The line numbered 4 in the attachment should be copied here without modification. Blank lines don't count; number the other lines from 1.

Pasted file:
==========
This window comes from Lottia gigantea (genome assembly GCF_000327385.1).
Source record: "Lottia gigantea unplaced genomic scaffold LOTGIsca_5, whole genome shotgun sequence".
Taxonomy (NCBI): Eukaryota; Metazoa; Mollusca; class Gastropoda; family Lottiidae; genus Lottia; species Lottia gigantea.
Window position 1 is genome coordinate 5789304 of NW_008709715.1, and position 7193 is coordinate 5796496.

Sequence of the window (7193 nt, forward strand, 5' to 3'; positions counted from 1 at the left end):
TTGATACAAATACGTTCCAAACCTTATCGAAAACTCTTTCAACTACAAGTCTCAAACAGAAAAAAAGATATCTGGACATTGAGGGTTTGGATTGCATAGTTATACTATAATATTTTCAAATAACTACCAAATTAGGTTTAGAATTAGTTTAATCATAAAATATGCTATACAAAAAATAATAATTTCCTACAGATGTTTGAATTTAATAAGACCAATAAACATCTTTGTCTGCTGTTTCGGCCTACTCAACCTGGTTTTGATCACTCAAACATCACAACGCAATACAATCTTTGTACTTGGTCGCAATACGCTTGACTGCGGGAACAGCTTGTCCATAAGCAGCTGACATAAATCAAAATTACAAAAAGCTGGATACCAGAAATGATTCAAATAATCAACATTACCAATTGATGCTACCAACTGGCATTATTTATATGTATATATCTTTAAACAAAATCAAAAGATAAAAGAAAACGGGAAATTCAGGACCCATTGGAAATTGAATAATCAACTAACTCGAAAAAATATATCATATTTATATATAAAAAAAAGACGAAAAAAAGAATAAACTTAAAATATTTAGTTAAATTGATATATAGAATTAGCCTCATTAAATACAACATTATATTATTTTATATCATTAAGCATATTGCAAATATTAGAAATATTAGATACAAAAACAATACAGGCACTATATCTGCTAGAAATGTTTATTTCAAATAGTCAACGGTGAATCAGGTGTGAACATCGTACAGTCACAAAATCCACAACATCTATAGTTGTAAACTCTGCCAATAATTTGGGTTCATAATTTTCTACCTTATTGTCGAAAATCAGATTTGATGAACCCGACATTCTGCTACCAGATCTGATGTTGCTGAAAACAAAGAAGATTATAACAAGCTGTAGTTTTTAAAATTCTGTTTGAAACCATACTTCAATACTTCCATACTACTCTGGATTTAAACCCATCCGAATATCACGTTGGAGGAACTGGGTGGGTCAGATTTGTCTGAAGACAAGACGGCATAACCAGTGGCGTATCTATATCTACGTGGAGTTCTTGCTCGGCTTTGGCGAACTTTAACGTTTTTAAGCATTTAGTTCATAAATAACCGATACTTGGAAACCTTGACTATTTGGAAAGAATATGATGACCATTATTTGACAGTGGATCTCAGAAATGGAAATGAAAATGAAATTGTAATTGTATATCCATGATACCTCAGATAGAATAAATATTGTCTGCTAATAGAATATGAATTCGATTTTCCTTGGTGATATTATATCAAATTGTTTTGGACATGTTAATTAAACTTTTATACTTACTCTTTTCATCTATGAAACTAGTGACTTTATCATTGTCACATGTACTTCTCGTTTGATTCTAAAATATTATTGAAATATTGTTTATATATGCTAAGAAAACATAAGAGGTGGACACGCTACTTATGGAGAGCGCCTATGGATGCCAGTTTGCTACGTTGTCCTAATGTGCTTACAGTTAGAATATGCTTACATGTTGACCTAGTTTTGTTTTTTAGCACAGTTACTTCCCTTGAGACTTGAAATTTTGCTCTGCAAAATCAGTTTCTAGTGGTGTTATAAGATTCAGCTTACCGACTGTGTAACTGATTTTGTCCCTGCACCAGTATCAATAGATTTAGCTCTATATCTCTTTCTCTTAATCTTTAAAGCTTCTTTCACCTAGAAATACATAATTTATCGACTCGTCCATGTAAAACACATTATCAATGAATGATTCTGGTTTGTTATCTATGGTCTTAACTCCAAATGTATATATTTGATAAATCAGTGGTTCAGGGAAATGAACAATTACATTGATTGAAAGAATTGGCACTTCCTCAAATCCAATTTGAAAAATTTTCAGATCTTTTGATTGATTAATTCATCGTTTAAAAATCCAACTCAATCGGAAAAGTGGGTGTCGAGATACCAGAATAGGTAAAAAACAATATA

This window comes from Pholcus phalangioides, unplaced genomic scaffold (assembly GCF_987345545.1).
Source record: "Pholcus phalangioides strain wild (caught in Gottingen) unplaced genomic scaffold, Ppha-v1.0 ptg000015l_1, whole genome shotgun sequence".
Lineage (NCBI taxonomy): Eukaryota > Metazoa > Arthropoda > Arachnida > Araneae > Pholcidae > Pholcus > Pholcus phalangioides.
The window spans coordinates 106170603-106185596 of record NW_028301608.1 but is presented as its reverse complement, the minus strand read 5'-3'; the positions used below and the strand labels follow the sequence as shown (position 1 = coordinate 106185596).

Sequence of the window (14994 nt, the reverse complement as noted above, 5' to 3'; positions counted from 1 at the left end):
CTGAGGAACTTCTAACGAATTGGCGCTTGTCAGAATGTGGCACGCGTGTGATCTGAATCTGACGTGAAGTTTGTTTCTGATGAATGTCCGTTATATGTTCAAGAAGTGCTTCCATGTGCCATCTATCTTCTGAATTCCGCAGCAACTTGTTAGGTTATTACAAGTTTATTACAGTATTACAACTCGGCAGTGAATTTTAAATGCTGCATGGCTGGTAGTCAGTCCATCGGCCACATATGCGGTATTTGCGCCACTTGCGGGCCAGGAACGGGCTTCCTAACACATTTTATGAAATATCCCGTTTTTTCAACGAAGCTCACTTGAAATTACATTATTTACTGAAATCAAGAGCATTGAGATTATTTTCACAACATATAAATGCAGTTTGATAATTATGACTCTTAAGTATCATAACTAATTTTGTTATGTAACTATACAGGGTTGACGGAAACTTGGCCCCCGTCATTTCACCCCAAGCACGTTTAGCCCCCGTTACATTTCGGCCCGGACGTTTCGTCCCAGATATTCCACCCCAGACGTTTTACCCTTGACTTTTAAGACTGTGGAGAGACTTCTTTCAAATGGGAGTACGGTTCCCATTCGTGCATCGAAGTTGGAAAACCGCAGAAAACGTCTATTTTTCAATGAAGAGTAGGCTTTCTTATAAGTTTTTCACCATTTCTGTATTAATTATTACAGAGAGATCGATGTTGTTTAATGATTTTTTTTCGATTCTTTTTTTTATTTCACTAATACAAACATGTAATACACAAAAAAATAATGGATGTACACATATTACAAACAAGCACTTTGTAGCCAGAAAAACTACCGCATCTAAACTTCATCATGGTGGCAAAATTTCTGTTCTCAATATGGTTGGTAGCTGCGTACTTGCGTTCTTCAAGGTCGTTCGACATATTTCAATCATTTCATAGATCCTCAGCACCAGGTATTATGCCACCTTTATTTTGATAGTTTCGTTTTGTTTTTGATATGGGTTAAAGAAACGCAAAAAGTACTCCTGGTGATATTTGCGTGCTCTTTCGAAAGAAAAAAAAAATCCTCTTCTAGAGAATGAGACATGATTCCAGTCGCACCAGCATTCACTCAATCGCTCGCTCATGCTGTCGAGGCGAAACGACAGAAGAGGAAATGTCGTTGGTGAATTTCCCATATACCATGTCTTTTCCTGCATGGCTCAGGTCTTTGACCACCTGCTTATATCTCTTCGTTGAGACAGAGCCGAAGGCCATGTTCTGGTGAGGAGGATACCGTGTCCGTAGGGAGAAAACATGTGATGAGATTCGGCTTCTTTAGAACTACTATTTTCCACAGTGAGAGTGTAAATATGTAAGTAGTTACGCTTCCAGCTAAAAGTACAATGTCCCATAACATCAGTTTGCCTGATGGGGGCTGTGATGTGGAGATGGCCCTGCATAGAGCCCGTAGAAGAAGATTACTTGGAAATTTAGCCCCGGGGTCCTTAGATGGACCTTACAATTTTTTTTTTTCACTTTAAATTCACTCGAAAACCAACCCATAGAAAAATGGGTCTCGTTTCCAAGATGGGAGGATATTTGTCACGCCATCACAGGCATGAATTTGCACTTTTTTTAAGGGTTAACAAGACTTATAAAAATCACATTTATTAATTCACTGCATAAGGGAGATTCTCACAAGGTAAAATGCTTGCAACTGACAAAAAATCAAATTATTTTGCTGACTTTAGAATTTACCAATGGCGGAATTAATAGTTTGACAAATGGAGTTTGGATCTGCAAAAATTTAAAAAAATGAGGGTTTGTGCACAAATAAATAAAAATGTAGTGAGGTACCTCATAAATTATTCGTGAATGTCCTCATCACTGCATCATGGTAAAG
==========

Window position 1 is genome coordinate 5789304 of NW_008709715.1, and position 7193 is coordinate 5796496.